Finding Your Startup

Finding Your Startup

Since I’ve now been at two different startups I’ve had people ask how exactly I found these small companies? The age of Monster and CareerBuilder has long passed in lieu of Indeed and SimplyHired (of which I used Indeed and their daily job emails extensively when searching for a traditional job – it’s a great service), but some of these startups are too small to hit even their radar – so where are they?

Enter the Google. Just kidding, I won’t be that useless.

What I Looked For

First, a company I believed in. Then if they were looking for somebody like me. (My most recent position came from cold emailing the company letting them know I thought they were pretty cool.)

If you’re looking at a startup you need to find one that aligns with your interests – not only are you becoming a part of something that’s still forming, but you’re becoming an integral part of what it can become. The smaller the startup (and as such the increased risk) the more impact you’ll have. Contrarily, the larger and more established the startup is, the less impact you’ll have – but the more secure it will be.

This will be different for everybody – depending on your risk tolerance, income requirements and desired company size you’ll want to filter startups in your own way.

Personally – I looked for something in a space I was passionate about that offered a reasonable salary with a higher equity tradeoff, because I could. I’m not married, don’t have any kids and don’t have any large financial encumbrance tying me down – so I can make it on a lower salary. My gamble is on my equity being worth something someday, otherwise I’ve been working for really cheap, uh oh.

And that’s something you’d need to think about looking at startups – what do you value?

Startupyness - Earlier stage (high startupyness) vs later stage (low startupyness) companies

Startupyness – Earlier stage (high startupyness) vs later stage (low startupyness) companies

Big risk, big reward.

If you have a higher risk tolerance you can look at smaller startups with only a Seed or Series A round of funding behind them. Generally you’ll find a smaller company with five to 10 people offering a lower salary balanced out by a reasonable proportion of equity (the total value of the two should roughly be market).

Ex. Habit Labs has gone through a $250,000 Seed round – I’d call that a very startupy company


  • More personal working environment
  • More equity
  • Chance to really help form a company


  • Much less job security
  • Lower base salary

Safe and sound.

If you’re looking for a startup with a bit more job security, look for companies beyond a Series C or who’ve had a large investment (greater than $20 million or so). You won’t pull much equity, but your salary should be much higher and the chance of the company going under should be greatly reduced.

Ex. Zulily just finished a Series D for $85 million, they big  yo


  • Less personal working environment
  • Salary’s closer to market
  • Much more job security


  • May not be able to make as much of an impact
  • Equity (probably) won’t be worth all that much

Do Your Homework

So... many... startups in Seattle, courtesy of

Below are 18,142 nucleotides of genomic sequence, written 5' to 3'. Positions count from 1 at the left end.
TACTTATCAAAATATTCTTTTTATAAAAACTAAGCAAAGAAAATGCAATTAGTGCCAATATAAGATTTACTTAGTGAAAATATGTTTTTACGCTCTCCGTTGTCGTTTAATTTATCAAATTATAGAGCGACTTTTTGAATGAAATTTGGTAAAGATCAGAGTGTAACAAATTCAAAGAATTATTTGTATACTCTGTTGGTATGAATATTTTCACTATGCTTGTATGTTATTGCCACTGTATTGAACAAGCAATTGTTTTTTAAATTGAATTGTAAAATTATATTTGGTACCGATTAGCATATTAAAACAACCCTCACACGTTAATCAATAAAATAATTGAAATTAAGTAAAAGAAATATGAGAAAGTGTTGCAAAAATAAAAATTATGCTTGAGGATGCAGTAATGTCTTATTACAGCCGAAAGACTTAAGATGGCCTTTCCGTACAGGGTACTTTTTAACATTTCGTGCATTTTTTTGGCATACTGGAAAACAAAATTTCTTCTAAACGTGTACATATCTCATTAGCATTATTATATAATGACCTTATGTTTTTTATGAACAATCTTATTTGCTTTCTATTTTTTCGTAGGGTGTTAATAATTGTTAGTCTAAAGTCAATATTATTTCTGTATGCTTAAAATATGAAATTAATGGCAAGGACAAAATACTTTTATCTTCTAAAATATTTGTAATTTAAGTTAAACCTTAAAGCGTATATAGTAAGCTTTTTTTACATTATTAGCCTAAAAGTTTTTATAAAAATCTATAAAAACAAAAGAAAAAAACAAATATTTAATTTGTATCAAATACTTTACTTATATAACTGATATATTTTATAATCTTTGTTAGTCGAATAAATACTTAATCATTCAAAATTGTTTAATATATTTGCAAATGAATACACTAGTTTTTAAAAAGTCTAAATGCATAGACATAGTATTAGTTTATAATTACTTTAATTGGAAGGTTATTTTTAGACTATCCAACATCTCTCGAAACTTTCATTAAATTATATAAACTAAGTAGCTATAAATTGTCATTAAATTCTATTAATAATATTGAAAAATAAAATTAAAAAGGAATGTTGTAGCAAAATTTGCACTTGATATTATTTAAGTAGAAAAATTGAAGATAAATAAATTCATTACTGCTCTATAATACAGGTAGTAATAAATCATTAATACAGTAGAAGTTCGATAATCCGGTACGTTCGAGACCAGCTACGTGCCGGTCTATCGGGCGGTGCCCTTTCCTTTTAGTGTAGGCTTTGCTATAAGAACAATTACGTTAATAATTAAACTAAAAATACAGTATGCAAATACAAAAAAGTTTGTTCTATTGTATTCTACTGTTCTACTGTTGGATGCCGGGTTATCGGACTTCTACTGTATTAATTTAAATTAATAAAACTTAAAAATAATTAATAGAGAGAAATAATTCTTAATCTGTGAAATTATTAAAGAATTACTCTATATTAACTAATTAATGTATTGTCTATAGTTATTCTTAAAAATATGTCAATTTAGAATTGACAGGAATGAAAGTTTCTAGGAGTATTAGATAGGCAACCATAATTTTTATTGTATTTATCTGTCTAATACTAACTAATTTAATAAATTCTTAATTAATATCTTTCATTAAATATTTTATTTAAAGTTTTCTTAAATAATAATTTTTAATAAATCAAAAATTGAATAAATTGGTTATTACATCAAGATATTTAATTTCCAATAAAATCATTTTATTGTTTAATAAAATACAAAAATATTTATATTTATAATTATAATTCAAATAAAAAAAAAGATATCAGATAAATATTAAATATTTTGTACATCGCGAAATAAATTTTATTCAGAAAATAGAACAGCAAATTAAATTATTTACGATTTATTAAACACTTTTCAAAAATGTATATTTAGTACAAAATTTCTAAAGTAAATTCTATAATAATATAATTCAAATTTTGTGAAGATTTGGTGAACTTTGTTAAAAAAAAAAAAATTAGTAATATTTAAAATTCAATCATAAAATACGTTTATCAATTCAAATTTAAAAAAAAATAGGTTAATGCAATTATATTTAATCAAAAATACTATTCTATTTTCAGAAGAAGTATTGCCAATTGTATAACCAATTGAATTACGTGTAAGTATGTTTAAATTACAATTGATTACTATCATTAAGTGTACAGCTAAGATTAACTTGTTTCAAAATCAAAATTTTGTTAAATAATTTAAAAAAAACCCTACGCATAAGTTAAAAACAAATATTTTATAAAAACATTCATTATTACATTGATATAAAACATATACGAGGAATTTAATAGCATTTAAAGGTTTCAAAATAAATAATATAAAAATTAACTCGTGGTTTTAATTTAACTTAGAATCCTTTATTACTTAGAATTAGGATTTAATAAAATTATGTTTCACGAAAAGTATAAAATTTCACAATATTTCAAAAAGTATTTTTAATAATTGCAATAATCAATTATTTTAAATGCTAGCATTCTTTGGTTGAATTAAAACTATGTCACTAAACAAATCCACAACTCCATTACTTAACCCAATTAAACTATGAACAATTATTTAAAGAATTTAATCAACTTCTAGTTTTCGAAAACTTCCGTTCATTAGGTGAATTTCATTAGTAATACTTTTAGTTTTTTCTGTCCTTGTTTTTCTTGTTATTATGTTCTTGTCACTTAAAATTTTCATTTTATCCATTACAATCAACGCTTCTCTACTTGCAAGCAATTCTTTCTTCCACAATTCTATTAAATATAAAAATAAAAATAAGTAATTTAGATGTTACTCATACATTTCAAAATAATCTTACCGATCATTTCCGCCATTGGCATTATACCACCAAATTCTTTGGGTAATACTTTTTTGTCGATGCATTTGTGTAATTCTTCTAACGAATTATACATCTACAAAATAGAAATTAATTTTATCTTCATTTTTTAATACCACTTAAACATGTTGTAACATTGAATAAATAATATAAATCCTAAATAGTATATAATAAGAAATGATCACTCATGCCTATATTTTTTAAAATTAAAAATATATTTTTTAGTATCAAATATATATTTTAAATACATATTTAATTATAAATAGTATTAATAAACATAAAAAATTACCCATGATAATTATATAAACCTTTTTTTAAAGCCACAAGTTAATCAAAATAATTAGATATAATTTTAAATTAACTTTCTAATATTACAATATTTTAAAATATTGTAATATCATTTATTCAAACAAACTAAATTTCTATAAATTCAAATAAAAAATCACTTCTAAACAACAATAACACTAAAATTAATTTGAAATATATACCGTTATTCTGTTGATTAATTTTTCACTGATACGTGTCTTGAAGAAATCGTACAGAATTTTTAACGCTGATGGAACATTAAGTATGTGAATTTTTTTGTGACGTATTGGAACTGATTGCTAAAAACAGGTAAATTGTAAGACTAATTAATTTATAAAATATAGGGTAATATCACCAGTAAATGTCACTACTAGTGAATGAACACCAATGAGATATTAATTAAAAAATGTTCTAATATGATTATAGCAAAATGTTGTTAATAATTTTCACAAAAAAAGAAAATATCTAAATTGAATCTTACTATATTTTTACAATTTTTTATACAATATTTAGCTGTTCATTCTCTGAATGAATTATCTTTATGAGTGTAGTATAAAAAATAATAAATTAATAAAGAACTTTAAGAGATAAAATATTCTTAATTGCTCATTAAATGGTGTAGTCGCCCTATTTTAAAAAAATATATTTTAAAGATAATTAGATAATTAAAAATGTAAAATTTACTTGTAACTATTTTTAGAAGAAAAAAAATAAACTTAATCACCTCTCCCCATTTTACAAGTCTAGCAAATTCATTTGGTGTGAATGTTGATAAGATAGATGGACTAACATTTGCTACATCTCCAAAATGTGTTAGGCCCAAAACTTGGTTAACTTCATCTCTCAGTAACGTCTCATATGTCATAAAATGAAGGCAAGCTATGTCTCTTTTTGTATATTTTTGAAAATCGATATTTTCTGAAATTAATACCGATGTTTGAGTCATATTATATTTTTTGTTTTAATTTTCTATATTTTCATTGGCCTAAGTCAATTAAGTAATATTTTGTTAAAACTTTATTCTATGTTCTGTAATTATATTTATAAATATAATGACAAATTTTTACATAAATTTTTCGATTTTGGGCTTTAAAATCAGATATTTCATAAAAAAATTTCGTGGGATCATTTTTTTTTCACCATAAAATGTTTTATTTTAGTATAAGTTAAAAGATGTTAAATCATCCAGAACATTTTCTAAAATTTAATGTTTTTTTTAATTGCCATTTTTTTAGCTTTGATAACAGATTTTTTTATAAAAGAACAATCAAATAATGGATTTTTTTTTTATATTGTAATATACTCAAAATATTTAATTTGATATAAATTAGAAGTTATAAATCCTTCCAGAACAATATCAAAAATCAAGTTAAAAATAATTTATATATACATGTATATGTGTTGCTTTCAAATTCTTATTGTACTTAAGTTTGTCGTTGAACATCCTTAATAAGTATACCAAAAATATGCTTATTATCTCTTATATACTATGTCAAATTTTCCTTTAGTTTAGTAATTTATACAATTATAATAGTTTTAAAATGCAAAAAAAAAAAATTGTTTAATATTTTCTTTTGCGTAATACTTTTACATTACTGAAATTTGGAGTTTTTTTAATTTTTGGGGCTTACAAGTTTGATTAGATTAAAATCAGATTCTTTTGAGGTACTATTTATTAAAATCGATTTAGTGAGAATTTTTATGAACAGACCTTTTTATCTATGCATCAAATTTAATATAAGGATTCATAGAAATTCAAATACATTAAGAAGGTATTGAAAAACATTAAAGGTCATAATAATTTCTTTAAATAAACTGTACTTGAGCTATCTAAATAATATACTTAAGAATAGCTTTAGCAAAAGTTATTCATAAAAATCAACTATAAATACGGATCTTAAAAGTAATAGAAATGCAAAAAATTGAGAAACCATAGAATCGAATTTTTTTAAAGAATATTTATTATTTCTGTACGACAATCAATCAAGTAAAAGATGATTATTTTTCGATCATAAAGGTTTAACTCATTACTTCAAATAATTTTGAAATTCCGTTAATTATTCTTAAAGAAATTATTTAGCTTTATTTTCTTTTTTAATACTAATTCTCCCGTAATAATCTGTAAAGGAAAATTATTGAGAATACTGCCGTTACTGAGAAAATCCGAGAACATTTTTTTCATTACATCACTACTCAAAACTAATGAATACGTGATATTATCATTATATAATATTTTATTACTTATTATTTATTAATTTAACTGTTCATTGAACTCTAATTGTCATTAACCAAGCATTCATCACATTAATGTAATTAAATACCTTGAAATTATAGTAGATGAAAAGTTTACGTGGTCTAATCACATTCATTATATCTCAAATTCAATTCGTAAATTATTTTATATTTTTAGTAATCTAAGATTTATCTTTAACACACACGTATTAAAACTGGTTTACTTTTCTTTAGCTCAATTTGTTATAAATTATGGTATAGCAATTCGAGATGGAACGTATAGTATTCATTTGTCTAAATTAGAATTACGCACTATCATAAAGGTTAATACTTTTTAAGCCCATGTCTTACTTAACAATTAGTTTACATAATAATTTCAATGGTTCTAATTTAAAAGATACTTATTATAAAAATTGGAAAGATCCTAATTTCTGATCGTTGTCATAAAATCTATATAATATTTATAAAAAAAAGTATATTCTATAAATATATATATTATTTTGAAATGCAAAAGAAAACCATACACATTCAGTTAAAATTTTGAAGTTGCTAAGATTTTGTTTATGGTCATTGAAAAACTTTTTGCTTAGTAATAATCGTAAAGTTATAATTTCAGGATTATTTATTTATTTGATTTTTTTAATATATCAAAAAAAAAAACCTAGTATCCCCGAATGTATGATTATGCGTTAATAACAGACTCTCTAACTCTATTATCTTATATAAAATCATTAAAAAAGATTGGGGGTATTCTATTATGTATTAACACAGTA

So… many… startups in Seattle, courtesy of

While some of these don’t encompass every city (and not all of these are actually startups, Amazon really?), a few I found useful while searching for startups in Seattle were –

  • – Great mini descriptions, I started here to determine if I was interested in the business
  • – My go-to for funding round (seed, series A, etc), investors and general info about the business’ people
  • – My next go-to and very similar to CrunchBase, also allows companies to list jobs they’re looking for (though I didn’t apply through any of these)
  • – Similar to the above, but requires you to signup before you get too far – but also has links to SEC filings where relevent (you can also hit up the SEC site and check out funding yourself)

What I didn’t find all that useful, but are available –

This one just for fun – view people, companies, founders, and investments rounds using data from CrunchBase

Make the First Move

I’ve found everybody at startups are rather busy, and at that stage of business they’re usually looking for a certain type of personality anyway – those that make shit happen.

So figure out what you want – and make it happen. I can’t speak for everybody, but the last two startups I joined were because I sent them an email with a quick explanation of who I was, what I could do for them and ideas I had about their business.

Here’s roughly the exact email I cold sent for my most recent position (I also attached my résumé, which I’ve left out here) –

Hey all!

Found your site today and was blown away by what you’re trying to do – it’s exactly the kind of thing I’ve been looking for while (insert problem I’ve had and why I think their business is pretty awesome)

I wanted to toss my resume over in case you’re looking for (my position) – and throw out some ideas I had. (Note – I do work on websites so it may be easier for me to formulate ideas about how I could actually help, but again, make it happen)

Idea 1
Idea 2
Idea 3

Hope you’re all enjoying this beautifully overcast day, summer is coming.



The response?

Let’s grab coffee

Boom, made it happen.

After that it was down to  determining if we were a mutually good fit.

Turns out, we were.


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